That the Law and all attempts at fulfilling the Law cannot come into consideration in the justification of man is furthermore established by the fact that the Word of God itself excludes it as an agency of salvation: But that in the Law nobody is justified before God is evident, for, The just shall live by faith. Even though a person should strain every nerve to keep the Law of God perfectly and thus to be acceptable in the sight of God, it would avail him nothing, not only because the goal is unattainable from the very outset, but because God Himself makes the statement that faith is the justifying factor, Hab_2:4. Obtaining eternal life depends not upon works, but upon faith alone; salvation comes to him that places his trust in Jesus Christ as his Savior. This is not a matter of argument, of dispute, but it is a fact of the Gospel to which we must testify and bear witness unceasingly. To clinch his argument, Paul sags: But the Law is not of faith; it has nothing in common with faith; the two ideas, faith and works, mutually exclude each other. He that is justified by faith is not justified by the Law; he that still hopes to get to heaven by his good works, by his keeping of the Law, shuts himself out from faith, closes the one way of salvation which is open to all men. For only he that can point to an actual and entire performance of all requirements of the Law can justly demand eternal life in payment, a condition which is obviously unthinkable. So the apostle's argument stands that the Law is excluded as an agency of salvation by its very nature, since it demands a fulfillment which no man can render and, on the other hand, since it cannot work faith, by which alone justification before God is applied to man.
So far as the Law, then, was concerned, it left all men in a state of absolute hopelessness; for its blessing could not be realized on account of man's infirmity, and so only its curse remained to drive man to despair. But here the promise given to Abraham exerted its power: Christ redeemed us from the curse of the Law, having become a curse in our stead. As matters stood before the promise of the Messiah was given, final and utter condemnation was the inevitable lot of all men. And deliverance from this state of condemnation was possible only by the payment of a ransom which would satisfy all demands of justice. But for the prisoners under the sentence of death and damnation Christ Himself paid the price: He gave Himself as a ransom for all men, He endured the penalty pronounced upon malefactors, He hung upon the accursed tree of the cross as if He had been the guilty one. With great emphasis this is brought out, since Paul does not merely say that He became accursed, but that He became a curse for us, just as he writes, 2Co_5:21, that God made Christ to be sin for us. The word of the Law: Cursed be every one that is suspended upon a tree, Deu_21:23, spoken in general of such as were hanged, found its truest application in the case of Him that was crucified and paid the penalty of sin as all men's Substitute. Thus the atoning death of Christ resulted in our redemption.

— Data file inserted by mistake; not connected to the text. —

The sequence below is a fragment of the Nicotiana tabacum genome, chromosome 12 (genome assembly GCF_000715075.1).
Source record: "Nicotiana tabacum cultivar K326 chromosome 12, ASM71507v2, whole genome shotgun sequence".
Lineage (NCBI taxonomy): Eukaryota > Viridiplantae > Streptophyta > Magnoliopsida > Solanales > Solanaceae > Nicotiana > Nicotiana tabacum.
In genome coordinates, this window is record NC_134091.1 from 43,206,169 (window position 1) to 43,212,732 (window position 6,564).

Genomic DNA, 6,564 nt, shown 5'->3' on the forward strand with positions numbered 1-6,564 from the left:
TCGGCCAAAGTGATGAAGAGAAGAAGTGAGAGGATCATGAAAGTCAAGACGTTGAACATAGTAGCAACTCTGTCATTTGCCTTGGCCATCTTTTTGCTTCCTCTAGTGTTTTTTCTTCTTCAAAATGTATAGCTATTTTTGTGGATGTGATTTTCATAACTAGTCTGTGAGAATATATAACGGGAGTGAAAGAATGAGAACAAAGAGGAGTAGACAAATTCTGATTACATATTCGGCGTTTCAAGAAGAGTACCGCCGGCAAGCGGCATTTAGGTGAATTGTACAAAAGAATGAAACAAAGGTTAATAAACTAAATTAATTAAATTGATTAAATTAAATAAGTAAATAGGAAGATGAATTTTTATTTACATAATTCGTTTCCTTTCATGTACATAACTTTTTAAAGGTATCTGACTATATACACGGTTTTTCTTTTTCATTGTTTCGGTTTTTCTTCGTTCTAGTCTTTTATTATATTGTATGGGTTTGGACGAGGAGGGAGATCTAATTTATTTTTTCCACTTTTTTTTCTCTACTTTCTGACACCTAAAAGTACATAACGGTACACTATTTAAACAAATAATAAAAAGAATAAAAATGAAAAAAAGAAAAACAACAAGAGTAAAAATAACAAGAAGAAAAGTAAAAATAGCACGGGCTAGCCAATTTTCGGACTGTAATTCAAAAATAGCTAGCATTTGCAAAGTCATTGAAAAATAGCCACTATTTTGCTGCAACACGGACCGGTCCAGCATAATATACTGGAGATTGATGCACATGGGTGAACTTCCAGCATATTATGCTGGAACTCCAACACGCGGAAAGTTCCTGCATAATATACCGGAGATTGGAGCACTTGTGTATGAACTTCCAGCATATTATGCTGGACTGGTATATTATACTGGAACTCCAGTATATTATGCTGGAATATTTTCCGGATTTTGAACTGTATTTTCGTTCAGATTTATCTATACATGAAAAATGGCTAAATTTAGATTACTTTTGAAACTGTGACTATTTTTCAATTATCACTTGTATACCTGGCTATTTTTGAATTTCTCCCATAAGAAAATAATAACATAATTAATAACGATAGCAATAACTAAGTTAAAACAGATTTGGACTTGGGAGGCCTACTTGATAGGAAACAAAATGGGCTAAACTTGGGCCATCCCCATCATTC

The consequence of this atoning death is a matter of comfort to all men: That to the Gentiles might come the blessing of Abraham in Christ Jesus, that we might accept the promise of the Spirit through faith. Although the Gospel was proclaimed even in paradise after the Fall, the promise to Abraham is that to which the apostle has reference as to that upon which the hopes of the Jews were based. By the vicarious death of Christ the blessings of this promise were extended to the Gentiles as well as to the Jews; for it really amounted to an open proclamation that the wall of partition between Jews and Gentiles was now broken down, since the benefit of His death was to come upon all men. And the fact of the finished salvation in Christ is now made the property of the believers, who receive the promise of the Spirit by faith. Through the redeeming death of Christ all believers, both Jews and Gentiles, have free access through the Spirit to the Father. Thus, although the Law condemns all men, yet Christ, since He, as the Sinless One, took upon Himself the punishment of sin and became its victim for our sakes, fulfilled the demands of the Law so that it can no longer accuse and condemn those that place their trust in Him who is our propitiation, whose righteousness is imputed to us.